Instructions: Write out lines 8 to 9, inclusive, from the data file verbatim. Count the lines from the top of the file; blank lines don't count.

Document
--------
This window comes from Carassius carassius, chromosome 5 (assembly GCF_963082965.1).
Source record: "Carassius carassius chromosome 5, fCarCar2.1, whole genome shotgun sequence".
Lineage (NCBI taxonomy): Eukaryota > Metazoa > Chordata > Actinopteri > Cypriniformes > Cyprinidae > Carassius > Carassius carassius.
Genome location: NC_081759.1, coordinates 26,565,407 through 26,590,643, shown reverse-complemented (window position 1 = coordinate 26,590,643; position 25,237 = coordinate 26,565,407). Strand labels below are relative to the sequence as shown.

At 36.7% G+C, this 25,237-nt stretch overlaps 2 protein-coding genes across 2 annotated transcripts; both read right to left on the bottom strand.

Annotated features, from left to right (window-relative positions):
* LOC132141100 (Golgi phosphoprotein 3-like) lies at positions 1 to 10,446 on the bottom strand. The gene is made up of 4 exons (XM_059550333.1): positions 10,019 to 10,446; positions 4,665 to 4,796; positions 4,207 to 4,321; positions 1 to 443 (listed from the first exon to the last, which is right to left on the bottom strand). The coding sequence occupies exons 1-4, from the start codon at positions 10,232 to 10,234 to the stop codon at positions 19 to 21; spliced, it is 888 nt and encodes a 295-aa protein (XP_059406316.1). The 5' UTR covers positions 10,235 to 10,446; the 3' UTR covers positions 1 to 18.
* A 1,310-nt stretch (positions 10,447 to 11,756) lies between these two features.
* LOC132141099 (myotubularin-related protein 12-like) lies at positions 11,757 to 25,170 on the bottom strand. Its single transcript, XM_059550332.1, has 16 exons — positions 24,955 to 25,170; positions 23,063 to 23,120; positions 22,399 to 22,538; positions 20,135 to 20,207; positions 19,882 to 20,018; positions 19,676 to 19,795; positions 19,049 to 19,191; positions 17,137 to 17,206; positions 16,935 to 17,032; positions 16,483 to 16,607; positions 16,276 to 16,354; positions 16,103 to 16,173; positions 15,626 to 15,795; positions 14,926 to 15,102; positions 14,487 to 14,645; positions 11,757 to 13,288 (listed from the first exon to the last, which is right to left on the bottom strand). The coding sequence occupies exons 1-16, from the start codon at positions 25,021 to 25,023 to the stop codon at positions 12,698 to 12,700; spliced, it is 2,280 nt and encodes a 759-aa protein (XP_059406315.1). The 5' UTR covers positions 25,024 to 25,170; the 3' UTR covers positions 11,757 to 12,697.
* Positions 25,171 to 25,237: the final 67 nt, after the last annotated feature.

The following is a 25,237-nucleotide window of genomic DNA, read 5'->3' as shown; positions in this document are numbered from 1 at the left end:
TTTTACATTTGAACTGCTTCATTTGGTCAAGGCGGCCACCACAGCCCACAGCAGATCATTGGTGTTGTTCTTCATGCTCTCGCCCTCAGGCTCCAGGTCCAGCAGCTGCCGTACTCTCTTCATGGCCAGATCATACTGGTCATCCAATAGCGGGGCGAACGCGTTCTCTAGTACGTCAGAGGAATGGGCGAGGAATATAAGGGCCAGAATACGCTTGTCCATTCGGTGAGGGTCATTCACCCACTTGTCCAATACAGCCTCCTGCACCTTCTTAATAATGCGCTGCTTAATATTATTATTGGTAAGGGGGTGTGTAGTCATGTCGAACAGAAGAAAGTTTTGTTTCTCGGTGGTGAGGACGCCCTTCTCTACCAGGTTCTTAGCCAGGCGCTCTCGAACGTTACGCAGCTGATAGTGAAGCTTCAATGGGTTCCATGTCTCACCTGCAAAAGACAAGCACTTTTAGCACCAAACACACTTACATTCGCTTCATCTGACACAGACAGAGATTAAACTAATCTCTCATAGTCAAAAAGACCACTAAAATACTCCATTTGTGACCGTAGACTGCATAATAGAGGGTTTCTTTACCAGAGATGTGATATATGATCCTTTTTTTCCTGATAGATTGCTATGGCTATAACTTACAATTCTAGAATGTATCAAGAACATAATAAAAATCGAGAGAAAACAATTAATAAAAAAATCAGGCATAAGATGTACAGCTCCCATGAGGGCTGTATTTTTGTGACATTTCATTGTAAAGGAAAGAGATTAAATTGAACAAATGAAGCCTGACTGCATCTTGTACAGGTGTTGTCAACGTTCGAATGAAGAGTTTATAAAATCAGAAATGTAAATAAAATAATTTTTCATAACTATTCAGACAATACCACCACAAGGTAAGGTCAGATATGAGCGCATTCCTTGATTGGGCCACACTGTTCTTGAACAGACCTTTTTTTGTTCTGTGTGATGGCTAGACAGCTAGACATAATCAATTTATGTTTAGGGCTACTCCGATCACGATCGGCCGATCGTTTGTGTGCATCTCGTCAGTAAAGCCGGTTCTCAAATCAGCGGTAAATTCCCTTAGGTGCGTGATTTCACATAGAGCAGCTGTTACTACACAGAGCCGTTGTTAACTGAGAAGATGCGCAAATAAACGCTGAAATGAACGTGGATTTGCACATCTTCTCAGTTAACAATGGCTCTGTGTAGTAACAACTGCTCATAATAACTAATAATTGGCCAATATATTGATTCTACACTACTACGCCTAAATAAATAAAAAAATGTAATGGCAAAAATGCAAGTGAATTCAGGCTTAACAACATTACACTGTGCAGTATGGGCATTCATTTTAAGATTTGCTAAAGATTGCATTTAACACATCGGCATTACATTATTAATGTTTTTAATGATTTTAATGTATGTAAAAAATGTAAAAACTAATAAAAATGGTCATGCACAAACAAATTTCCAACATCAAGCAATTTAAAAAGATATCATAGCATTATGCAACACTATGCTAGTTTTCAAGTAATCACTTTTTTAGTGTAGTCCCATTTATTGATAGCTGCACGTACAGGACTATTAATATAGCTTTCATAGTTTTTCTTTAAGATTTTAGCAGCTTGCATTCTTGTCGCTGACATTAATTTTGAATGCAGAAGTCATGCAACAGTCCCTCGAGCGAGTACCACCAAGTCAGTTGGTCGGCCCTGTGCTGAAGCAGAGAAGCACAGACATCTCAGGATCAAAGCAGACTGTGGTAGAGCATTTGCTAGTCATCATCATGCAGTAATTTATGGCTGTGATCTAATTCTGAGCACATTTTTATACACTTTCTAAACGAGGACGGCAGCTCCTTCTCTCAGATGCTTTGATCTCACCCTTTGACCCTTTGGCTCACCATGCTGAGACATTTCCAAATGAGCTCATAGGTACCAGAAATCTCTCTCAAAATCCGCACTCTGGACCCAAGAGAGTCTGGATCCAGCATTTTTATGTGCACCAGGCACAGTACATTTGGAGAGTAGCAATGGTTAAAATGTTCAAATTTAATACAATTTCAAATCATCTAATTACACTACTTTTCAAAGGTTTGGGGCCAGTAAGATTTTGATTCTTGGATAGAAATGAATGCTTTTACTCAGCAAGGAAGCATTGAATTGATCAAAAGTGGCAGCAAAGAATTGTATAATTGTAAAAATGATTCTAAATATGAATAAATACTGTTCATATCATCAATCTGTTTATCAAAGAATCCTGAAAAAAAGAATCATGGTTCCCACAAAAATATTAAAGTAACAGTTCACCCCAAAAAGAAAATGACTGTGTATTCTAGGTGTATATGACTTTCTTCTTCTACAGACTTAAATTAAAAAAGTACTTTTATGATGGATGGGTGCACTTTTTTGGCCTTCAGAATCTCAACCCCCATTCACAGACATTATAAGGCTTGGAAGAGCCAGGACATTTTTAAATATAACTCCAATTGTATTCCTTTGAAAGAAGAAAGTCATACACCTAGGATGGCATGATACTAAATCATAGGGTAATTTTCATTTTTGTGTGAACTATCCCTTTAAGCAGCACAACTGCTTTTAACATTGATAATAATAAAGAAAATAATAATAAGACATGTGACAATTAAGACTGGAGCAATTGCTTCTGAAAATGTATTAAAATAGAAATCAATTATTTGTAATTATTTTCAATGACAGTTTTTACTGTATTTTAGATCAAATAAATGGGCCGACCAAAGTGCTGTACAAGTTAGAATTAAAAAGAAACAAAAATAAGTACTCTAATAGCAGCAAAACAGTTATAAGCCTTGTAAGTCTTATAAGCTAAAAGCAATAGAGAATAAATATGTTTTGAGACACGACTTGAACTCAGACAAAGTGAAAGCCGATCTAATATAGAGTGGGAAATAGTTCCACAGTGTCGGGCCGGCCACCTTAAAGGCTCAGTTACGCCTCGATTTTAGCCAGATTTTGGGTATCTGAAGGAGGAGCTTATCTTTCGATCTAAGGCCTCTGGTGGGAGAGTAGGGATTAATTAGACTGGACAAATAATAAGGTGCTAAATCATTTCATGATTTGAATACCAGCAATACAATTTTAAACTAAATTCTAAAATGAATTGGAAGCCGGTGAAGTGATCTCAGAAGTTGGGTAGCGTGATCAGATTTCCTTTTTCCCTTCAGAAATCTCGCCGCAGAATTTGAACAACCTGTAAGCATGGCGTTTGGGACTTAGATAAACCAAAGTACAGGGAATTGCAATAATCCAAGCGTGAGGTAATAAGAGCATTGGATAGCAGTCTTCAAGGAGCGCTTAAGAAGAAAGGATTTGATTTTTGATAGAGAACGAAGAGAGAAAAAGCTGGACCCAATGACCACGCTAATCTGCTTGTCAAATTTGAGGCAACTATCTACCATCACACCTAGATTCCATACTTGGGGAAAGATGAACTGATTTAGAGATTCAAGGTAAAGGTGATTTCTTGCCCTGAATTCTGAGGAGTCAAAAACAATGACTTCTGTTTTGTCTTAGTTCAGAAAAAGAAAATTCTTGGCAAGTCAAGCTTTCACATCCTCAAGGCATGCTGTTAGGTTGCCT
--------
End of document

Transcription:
* A 1,310-nt stretch (positions 10,447 to 11,756) lies between these two features.
* LOC132141099 (myotubularin-related protein 12-like) lies at positions 11,757 to 25,170 on the bottom strand. Its single transcript, XM_059550332.1, has 16 exons — positions 24,955 to 25,170; positions 23,063 to 23,120; positions 22,399 to 22,538; positions 20,135 to 20,207; positions 19,882 to 20,018; positions 19,676 to 19,795; positions 19,049 to 19,191; positions 17,137 to 17,206; positions 16,935 to 17,032; positions 16,483 to 16,607; positions 16,276 to 16,354; positions 16,103 to 16,173; positions 15,626 to 15,795; positions 14,926 to 15,102; positions 14,487 to 14,645; positions 11,757 to 13,288 (listed from the first exon to the last, which is right to left on the bottom strand). The coding sequence occupies exons 1-16, from the start codon at positions 25,021 to 25,023 to the stop codon at positions 12,698 to 12,700; spliced, it is 2,280 nt and encodes a 759-aa protein (XP_059406315.1). The 5' UTR covers positions 25,024 to 25,170; the 3' UTR covers positions 11,757 to 12,697.